Big US vintners scaling back
Brown-Forman has put its wine operation up for sale, and Constellation Brands is selling most of its non-US business.
You'll want to study the business very carefully, because some big players are trimming their businesses or getting out of it.
Brown-Forman (BF.B), best known for its Jack Daniel's whiskey, is putting its entire wine business up for sale. This includes six California wineries that make cabernet sauvignons, chardonnays and other varieties and Korbel California Champagnes.
At the same time, the Journal said Constellation Brands (STZ), the largest U.S. wine producer (yes, bigger even than Gallo) may be selling most of its non-U.S. wine operations to what the paper calls "an unknown buyer," perhaps as early as this week.
The reason both companies are in the mood to sell: The wine business has been struggling with weak sales and big price pressures.
The wine industry in the United States and Australia is vulnerable to the normal problems of agriculture: drought, rain, frost and pestilence.
It is vulnerable to chronic market gluts because so many people are attracted by the romance and what they believe is the glamour of making wine.
Brown-Forman wants to focus on the liquor business, which also includes Southern Comfort and Finlandia vodka.
Constellation wants to concentrate on high-end brands. It generates more than 90% of its revenue from moderately priced wines such as Clos du Bois and Blackstone, the Journal said.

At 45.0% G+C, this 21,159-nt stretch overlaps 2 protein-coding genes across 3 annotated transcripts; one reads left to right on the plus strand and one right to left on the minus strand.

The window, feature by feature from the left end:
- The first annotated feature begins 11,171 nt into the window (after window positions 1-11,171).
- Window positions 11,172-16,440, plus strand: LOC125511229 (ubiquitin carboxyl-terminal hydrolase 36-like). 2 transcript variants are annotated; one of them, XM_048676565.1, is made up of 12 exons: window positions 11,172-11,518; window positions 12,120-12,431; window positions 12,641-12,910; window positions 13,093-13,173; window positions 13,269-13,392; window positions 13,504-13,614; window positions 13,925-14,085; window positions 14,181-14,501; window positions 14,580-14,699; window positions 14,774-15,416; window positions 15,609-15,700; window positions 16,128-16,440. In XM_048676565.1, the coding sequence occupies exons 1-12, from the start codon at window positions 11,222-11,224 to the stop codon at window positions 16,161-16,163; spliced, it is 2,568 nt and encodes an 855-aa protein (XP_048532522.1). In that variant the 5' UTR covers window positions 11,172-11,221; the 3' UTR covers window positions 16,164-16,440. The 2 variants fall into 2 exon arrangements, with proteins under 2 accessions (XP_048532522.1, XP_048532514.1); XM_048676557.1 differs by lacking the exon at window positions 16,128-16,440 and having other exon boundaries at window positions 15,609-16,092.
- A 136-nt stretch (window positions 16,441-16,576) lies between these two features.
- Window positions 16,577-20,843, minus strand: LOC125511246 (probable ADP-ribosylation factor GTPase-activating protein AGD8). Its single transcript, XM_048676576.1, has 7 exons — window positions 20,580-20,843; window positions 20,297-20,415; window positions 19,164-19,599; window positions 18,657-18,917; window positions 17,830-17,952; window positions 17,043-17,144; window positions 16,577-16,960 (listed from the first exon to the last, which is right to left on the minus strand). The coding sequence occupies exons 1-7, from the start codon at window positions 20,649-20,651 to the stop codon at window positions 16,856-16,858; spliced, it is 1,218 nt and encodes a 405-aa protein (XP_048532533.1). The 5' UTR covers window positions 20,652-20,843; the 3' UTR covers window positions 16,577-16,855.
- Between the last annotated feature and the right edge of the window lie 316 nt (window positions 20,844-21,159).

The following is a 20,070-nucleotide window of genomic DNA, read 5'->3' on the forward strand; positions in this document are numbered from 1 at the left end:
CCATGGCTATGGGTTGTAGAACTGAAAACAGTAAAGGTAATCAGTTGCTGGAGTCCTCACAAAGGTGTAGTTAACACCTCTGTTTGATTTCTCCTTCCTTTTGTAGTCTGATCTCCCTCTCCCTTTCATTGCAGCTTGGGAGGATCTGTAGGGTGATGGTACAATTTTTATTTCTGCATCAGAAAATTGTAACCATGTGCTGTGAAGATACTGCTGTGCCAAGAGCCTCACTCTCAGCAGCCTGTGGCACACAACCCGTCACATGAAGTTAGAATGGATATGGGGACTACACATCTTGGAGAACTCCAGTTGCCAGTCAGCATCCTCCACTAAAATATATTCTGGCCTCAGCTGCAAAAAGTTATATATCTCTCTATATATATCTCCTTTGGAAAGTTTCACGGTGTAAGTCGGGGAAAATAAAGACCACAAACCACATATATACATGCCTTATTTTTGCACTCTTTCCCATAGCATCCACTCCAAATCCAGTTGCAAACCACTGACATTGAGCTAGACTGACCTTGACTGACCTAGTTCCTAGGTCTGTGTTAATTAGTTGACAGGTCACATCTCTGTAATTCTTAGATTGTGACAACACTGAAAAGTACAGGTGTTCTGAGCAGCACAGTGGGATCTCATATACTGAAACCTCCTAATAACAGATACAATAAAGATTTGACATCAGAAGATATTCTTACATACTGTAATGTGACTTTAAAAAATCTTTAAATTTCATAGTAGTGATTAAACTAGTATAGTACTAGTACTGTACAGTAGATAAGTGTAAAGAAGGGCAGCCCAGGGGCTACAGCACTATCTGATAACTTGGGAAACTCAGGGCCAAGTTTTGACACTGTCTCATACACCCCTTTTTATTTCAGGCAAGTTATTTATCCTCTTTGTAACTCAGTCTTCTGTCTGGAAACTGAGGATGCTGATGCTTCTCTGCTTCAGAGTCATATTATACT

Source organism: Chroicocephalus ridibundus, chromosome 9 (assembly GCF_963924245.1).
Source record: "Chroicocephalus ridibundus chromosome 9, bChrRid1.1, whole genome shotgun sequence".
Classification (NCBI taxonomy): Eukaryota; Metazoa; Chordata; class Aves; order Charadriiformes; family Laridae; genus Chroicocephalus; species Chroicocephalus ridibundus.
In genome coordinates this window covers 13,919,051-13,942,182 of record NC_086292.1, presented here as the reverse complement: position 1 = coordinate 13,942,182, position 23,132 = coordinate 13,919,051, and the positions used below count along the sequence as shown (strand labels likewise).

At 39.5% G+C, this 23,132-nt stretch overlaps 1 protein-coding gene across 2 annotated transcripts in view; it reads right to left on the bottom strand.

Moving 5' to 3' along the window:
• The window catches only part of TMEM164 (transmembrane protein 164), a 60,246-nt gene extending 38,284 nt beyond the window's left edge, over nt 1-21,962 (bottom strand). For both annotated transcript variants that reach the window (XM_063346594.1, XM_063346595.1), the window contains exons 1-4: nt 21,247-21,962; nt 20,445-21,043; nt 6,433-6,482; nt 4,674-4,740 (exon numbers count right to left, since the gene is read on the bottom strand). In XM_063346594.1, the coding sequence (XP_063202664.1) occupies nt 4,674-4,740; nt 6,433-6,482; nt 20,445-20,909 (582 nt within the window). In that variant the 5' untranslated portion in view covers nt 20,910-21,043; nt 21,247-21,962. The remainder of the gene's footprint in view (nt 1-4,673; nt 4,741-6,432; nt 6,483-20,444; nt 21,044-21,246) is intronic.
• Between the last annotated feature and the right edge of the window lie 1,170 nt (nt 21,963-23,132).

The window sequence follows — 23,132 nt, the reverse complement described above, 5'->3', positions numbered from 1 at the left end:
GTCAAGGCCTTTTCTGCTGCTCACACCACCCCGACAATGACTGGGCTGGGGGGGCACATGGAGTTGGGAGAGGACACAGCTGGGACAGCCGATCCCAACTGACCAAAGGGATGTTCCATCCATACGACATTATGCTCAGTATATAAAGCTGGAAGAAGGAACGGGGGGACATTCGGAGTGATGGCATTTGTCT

Constellation became bigger than Gallo after it bought BRL Hardy, a big Australian winemaking company. But the business suffered from a strong Australian dollar, drought and too much supply in Britain, Australia's biggest export market.
It started to reorganize the business in 2008, selling three wineries, totaling 23 vineyards. It cut product lines and 250 jobs.
Brown-Forman shares were up 0.9% to $70.61 Monday. The shares are up 32.3% this year. Constellation shares were off 1% to $21.92. But they're up 37.6% on the year.
It is the glut of high quality juice on the market that is going to chase the corporate types out of the business, but that's fine, they were only in it for relatively fast money and the appreciation of the real estate, and that attitude doesn't fit with the wine business model. If you wish to survive in vinticulture you better have deep pockets and deeper desire.
What to do with all that spare grape juice? How about starting a high end vodka company, or moving towards port and brandy. Spirits have always been an important side business to consume juice and create a long lived alternative product that is desireable....although it may seem strange to get a nice brandy or vodka from Australia or South Africa or Texas, why not? It worked fairly well for Leland Stanford after he finally figured out he couldn't grow decent grapes in Chico, so he became a huge brandy maker!
Diversification of product beyond the basics is always important, but it is rarely included in the strategic planning of an wine enterprise....sometimes this is all the business you may have, especially in times like the present....in fact Korbell started out in a totally different business of making redwood cigar boxes, and ended up in the grape trade, why shouldn't a wine enterprise find itself able to make a pardigm shift as well?
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